Some things are just cool.
I recognize this keenly as someone who is decidedly uncool, someone who wishes he were cool but, no matter what he does or how he tries, is most definitely not the least tiny bit cool.
Despite my vast personal shortcomings in the coolness department, however, I do usually know cool when I see it.
Major League Baseball's announcement that the Chicago White Sox and the New York Yankees will play a regular-season game at the "Field of Dreams" in Dyersville, Iowa, is most assuredly very, very cool ... but if we're being honest, it's not much more than that.
To get my personal bias out of the way: I despise the film that made the field famous — and for that matter, made the field. Released in 1989, "Field of Dreams" is a hokey, cheesy, quite honestly dumb movie that professes to be a love letter to baseball history but plays fast and lazy with details almost anyone who cares about baseball history would know. ("Shoeless" Joe Jackson batted left-handed, not right, for example. They sent star Ray Liotta, who played Shoeless Joe, to a hitting instructor as he had a horribly clueless swing, but it apparently didn't occur to them to turn him around for accuracy in this "love letter to baseball history?")
Not loving "Field of Dreams" is a very uncool opinion for a baseball fan to have, I know. But hey, I've already told you I'm not cool.
That being said, the main idea behind "Field of Dreams" is certainly cool, and so is the fact that Major League Baseball has decided to play a game on a new structure being erected next to the famed field from the film — a must-visit destination for baseball fans from all over the world.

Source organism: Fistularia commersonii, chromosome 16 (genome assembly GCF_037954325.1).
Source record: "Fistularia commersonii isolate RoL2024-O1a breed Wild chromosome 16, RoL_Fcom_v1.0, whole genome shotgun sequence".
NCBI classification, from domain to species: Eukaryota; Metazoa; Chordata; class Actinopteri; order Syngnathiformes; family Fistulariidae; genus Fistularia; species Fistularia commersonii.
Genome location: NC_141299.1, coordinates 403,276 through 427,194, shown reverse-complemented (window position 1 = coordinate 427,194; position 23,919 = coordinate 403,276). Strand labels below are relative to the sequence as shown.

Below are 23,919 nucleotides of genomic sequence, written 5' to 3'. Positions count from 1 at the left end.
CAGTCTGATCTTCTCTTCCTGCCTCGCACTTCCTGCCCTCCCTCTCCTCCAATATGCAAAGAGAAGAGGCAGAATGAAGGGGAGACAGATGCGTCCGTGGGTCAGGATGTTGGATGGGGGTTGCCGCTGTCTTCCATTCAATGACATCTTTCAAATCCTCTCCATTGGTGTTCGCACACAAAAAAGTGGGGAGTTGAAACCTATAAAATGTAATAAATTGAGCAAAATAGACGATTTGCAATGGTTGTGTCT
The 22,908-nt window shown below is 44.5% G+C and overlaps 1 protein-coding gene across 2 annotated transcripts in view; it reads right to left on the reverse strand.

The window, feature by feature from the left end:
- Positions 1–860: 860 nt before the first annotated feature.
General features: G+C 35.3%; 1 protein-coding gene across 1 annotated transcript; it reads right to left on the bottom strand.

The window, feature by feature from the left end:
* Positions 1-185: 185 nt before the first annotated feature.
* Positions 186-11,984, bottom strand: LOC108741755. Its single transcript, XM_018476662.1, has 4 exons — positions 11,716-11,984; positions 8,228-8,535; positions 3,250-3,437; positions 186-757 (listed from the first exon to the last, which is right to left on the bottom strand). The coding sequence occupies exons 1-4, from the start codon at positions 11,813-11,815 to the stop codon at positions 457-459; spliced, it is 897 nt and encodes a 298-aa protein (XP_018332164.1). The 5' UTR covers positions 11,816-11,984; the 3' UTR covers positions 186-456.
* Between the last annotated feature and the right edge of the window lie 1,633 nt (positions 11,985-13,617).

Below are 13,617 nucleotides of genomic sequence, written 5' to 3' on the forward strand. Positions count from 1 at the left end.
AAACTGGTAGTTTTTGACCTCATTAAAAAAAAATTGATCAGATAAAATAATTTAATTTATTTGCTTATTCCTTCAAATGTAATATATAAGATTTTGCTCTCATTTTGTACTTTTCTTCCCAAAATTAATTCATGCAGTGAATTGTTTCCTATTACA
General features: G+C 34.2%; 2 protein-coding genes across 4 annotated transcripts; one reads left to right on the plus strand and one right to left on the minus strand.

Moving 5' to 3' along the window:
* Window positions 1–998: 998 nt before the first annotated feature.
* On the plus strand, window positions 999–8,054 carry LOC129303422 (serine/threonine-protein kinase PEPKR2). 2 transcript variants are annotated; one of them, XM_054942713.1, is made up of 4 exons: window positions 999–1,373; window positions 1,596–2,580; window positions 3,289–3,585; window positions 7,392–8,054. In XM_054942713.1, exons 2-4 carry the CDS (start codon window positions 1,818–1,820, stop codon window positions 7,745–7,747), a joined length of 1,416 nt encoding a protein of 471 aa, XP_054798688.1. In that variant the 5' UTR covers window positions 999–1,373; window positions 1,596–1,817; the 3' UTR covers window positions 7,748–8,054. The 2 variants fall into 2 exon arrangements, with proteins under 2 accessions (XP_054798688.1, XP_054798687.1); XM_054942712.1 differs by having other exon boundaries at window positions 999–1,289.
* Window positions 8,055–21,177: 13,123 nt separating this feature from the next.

No matter how much people are trying to make it into something more, though, cool is all it is.
I saw and heard quite a few people when the game was announced proclaim their wishes to go to the game. Good luck scoring one of the estimated 8,000 tickets.
I also saw and heard multiple people — including Marc Malusis during a commercial-bumping CBS Sports Minute on WSCR The Score out of Chicago — say that something like this is exactly what the game of baseball needs to "build its brand" and "promote the sport."
And that, my cooler-than-I Constant Readers, is where I say hold up on this whole "Field of Dreams" experience.
Because while it is cool, I'll be the first one to tell you that this game — even moreso than the Chicago Cubs-Pittsburgh Pirates contest coming up early next week in Williamsport, Penn., the home of the Little League World Series — is going to do absolutely nothing to "build MLB's brand" or "promote the sport" of baseball.
Do you know who cares about Major League Baseball playing a game at the "Field of Dreams"? Baseball fans and "Field of Dreams" fans. And I'm going to go out on a limb here and say a Venn diagram of those two fanbases pretty much just looks like one giant circle.
Big "Field of Dreams" fans are already big baseball fans, and most big baseball fans are already big "Field of Dreams" fans. I can also tell you that the vast majority of both groups are well into their 40s, 50s, 60s and later. Efforts to attract already big baseball fans already past middle age are not what Major League Baseball needs to be doing to "build its brand" or "promote the sport," I can promise you.
This "Field of Dreams Game" is preaching to the already-converted baseball choir.
That doesn't mean it's not a cool thing to do. It is ... but that's all that it is.
Even this uncool cat can tell you that.